Part 4 – Title Insurance
Buying a home is one of the most important decisions in a person’s life. As we discussed last week, in Part 3 of our Beginner’s Guide to Buying a Home in Florida, Inspections, even for the most experienced sellers/buyers, closing on a home in Florida can become an intimidating challenge. This series is written to assist you in understanding the basics of real estate transactions in Florida.
It is now customary, when buying a home, for the title to real property to be insured in order to protect the buyer from any prior mortgages, liens or claims by third parties that they have an interest in the property under contract. The contract has a provision for title insurance and give an option to determine which party will bear the cost. After the contract is signed by all parties, a title insurance commitment will be ordered by the party responsible to pay for the policy or his/her attorney. The title commitment will be prepared by a title insurance company, such as Chicago Title Insurance, and the commitment will show all of the requirements to close on the sale, as well as the exceptions to the title, such as easements for utilities and drainage. It is critical for the buyer or his/her attorney to review the commitment as soon as it is received to determine if there are any major issues (“title defects”) and/or requirements to be cured in order to obtain clear title to the property. If there are issues to be resolved, the buyer must give the seller written notice, setting forth each issue, and the seller is responsible to “cure” the title by resolving those issues. If the buyer fails to review and notify the seller of the issues within the deadline (which is usually five days after buyer receives the commitment), the only options left to the buyer are to take title to the property subject to the title defect or to default on the contract, lose the deposit or be subject to a lawsuit. If the buyer notifies the seller of title defects, the seller will have a time deadline to cure those defects, failing which, the buyer can opt to cancel the contract and receive a refund of the deposit or proceed to closing and take title subject to the uncured defect. If the contract proceeds to closing, the closing agent will be required to meet every requirement listed in the commitment at or before the closing.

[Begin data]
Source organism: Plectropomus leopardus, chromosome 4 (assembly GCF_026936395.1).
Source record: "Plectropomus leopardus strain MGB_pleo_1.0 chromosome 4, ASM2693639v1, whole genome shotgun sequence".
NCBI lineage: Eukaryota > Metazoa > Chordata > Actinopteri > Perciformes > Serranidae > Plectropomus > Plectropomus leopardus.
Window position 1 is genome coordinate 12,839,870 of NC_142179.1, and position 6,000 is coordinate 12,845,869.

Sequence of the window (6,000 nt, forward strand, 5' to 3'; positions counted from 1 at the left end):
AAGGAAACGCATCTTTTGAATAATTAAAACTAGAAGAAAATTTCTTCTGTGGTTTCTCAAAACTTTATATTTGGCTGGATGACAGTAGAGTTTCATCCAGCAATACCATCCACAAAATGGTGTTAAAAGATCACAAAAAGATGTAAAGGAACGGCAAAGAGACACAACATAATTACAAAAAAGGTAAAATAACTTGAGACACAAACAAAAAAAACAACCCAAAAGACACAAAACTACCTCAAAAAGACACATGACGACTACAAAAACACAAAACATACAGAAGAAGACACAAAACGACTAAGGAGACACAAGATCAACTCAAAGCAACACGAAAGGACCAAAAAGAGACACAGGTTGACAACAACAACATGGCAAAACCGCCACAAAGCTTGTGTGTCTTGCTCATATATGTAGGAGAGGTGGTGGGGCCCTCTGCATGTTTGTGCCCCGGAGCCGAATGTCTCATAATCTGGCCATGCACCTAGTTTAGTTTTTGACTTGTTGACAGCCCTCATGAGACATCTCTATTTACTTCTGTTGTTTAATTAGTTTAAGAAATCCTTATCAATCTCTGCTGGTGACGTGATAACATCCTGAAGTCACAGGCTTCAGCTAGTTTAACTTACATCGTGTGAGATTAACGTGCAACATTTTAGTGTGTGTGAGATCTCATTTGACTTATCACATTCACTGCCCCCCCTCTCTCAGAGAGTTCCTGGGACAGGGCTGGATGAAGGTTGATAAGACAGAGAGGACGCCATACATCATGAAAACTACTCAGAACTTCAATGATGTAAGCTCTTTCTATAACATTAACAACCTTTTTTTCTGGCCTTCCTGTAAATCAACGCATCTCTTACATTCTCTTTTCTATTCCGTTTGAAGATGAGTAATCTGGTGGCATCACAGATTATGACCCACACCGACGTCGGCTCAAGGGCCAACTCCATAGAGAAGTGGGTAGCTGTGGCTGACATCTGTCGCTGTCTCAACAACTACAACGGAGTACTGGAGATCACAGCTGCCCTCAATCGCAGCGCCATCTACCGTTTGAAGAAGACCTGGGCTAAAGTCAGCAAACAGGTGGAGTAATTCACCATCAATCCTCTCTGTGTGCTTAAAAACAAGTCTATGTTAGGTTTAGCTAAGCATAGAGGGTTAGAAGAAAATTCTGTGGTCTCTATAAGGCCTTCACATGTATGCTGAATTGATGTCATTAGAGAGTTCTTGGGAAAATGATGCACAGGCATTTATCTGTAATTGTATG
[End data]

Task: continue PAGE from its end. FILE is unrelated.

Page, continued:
There is title insurance available for buyers (an Owner’s Policy) and lenders (a Lender’s Policy). The Owner’s Policy is optional, but, for many home buyers, purchasing an owner’s title insurance policy is a matter of being safe rather than sorry. Virtually every institutional lender will require the buyer to provide and pay for a lender’s title insurance policy at the closing. The amount of the insurance coverage for the Owner’s Policy will typically be the purchase price in the contract, and the coverage for a lender’s policy will be the amount of funds loaned to the buyer by the lender. If a party challenges your title at any time after the closing, while you are the record title owner, the title insurance underwriter will defend your title against the claim and pay any and all related loss, up to the limits of the amount of insurance in the policy. The lender’s policy indemnifies the lender’s interest in the title to your property, and the underwriter will pay for the defense in any lawsuit and pay for any damages to the lender, due to a title defect, up to the amount of the original loan value.
No matter if you’re buying or selling a home in Florida, you should have a skilled representative working with you throughout the process. While an agent or realtor can answer certain questions you may have, only an attorney will act in your best interests and is often less expensive than people think. In fact, in most instances having a real estate lawyer close your transaction will cost no more than a title company will charge to conduct the closing. That is why we invite you to contact the Sherrard Law Group today to speak to a member of our legal team about your real estate transaction. We look forward to serving as your trusted legal representatives.
Next week – Part 5…Processing the Contract for Closing and Preparation of Closing Documents